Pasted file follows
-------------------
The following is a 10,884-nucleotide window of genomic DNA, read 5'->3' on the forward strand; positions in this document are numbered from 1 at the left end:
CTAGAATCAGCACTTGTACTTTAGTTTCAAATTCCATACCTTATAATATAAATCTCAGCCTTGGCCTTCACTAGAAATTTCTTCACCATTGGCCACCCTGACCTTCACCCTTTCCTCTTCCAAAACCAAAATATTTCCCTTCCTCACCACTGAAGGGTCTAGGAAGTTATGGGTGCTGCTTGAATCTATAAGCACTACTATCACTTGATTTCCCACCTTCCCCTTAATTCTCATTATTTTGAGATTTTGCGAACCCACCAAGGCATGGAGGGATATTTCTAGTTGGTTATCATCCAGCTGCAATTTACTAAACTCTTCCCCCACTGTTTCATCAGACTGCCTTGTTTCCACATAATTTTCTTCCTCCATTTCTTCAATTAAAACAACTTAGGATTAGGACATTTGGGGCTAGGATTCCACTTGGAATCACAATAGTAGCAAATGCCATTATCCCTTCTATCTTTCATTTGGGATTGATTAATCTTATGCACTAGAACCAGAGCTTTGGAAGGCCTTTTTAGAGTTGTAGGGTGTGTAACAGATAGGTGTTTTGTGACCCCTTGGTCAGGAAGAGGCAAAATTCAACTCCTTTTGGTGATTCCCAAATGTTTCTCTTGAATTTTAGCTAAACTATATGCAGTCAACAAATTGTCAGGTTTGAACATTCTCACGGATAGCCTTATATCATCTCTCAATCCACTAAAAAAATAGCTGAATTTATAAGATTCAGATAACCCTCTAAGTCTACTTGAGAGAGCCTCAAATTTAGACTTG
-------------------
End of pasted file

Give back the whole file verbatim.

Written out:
The following is a 10,884-nucleotide window of genomic DNA, read 5'->3' on the forward strand; positions in this document are numbered from 1 at the left end:
CTAGAATCAGCACTTGTACTTTAGTTTCAAATTCCATACCTTATAATATAAATCTCAGCCTTGGCCTTCACTAGAAATTTCTTCACCATTGGCCACCCTGACCTTCACCCTTTCCTCTTCCAAAACCAAAATATTTCCCTTCCTCACCACTGAAGGGTCTAGGAAGTTATGGGTGCTGCTTGAATCTATAAGCACTACTATCACTTGATTTCCCACCTTCCCCTTAATTCTCATTATTTTGAGATTTTGCGAACCCACCAAGGCATGGAGGGATATTTCTAGTTGGTTATCATCCAGCTGCAATTTACTAAACTCTTCCCCCACTGTTTCATCAGACTGCCTTGTTTCCACATAATTTTCTTCCTCCATTTCTTCAATTAAAACAACTTAGGATTAGGACATTTGGGGCTAGGATTCCACTTGGAATCACAATAGTAGCAAATGCCATTATCCCTTCTATCTTTCATTTGGGATTGATTAATCTTATGCACTAGAACCAGAGCTTTGGAAGGCCTTTTTAGAGTTGTAGGGTGTGTAACAGATAGGTGTTTTGTGACCCCTTGGTCAGGAAGAGGCAAAATTCAACTCCTTTTGGTGATTCCCAAATGTTTCTCTTGAATTTTAGCTAAACTATATGCAGTCAACAAATTGTCAGGTTTGAACATTCTCACGGATAGCCTTATATCATCTCTCAATCCACTAAAAAAATAGCTGAATTTATAAGATTCAGATAACCCTCTAAGTCTACTTGAGAGAGCCTCAAATTTAGACTTG